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December 12, 2013
Repeat Heisman or not, Manziel's still the best
Texas A&M quarterback Johnny Manziel is headed back to New York for his second consecutive Heisman Trophy announcement. Unlike last year, he's not the favorite to win it this time. That honor will go to Florida State redshirt freshman Jameis Winston who had a great season in leading the top ranked Seminoles to the national title game against Auburn.
It's been a weird year in that all of the top contenders played their way out of the favorites' spot except Winston at one point in time or another and even Winston himself had to deal with off the field issues. The list of people that are going to New York isn't exactly awe inspiring Northern Illinois' Jordan Lynch (lost the MAC championship game), Tre Mason, Auburn (five games under 100 yards), A.J. McCarron (mediocre stats versus Virginia Tech and Mississippi State, lost to Auburn), Andre Williams of Boston College (nine carries for 29 yards in a season ending loss to Syracuse). Manziel himself was dealing with injuries in season ending losses to LSU and Missouri and didn't come close to putting up the numbers he did earlier in the season.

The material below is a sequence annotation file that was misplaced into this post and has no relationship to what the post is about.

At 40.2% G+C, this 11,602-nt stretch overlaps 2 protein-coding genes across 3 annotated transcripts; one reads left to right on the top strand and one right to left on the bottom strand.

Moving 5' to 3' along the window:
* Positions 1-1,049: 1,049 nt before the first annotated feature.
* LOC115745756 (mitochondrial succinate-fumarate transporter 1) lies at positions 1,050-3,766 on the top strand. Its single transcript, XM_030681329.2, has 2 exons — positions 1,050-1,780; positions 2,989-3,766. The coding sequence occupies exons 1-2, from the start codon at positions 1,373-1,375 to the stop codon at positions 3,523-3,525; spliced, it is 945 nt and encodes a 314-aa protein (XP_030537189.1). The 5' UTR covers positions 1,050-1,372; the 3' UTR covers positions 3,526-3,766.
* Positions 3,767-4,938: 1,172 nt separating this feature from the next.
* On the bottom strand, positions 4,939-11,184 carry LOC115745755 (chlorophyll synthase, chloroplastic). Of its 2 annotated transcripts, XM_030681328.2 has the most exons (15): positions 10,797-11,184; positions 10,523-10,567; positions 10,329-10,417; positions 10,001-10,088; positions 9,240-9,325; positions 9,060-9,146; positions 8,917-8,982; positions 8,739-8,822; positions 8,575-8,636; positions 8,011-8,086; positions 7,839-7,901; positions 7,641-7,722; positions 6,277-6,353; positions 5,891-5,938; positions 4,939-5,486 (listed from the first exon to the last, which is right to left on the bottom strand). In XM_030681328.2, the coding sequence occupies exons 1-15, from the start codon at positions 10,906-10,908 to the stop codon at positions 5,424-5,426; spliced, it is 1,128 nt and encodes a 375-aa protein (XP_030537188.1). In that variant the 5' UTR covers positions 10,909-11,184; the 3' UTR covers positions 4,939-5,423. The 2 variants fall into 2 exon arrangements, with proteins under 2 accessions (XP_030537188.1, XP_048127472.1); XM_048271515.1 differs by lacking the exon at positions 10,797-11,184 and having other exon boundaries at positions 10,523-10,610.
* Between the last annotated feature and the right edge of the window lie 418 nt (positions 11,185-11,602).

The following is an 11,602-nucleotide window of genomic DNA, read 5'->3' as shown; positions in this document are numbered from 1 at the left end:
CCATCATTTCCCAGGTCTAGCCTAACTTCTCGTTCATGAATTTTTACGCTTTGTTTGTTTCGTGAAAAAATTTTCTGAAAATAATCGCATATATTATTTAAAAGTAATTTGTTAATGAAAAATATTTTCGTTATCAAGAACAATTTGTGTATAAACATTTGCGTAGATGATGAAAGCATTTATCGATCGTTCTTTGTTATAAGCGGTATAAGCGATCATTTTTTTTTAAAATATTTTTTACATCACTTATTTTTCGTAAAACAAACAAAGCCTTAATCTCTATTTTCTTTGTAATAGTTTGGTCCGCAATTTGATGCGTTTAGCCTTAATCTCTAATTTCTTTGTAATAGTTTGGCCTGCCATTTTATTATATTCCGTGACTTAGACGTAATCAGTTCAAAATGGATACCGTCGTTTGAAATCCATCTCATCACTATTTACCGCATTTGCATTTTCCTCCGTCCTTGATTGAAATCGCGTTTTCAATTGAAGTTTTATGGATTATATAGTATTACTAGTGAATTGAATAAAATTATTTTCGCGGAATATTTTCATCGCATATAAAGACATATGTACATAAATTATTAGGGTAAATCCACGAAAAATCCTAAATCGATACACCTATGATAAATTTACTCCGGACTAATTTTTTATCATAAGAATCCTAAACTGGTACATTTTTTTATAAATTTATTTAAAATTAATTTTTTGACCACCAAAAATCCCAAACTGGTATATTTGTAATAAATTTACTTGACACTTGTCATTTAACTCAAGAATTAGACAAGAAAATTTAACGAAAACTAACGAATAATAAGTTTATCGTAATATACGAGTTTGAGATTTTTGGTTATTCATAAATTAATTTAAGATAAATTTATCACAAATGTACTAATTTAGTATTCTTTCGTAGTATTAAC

Even so, it's apparent that Heisman Trophy winners not only have to put up great numbers, be on a national championship caliber team, and have a moment on national television that either makes them or breaks them. For example, the last player to NOT play on a team that won ten plus games was Tim Tebow in 2007 and before that it was Ricky Williams in 1998. In addition, all of them had moments on national television that won the trophy for them Manziel's game lasts season versus Alabama, Robert Griffin III's pass to beat Oklahoma, Cam Newton's comeback win over Alabama. Conversely, Kansas State's Colin Klein played his way out of contention last year in a 52-28 loss on ESPN to Baylor (which had a losing record at the time).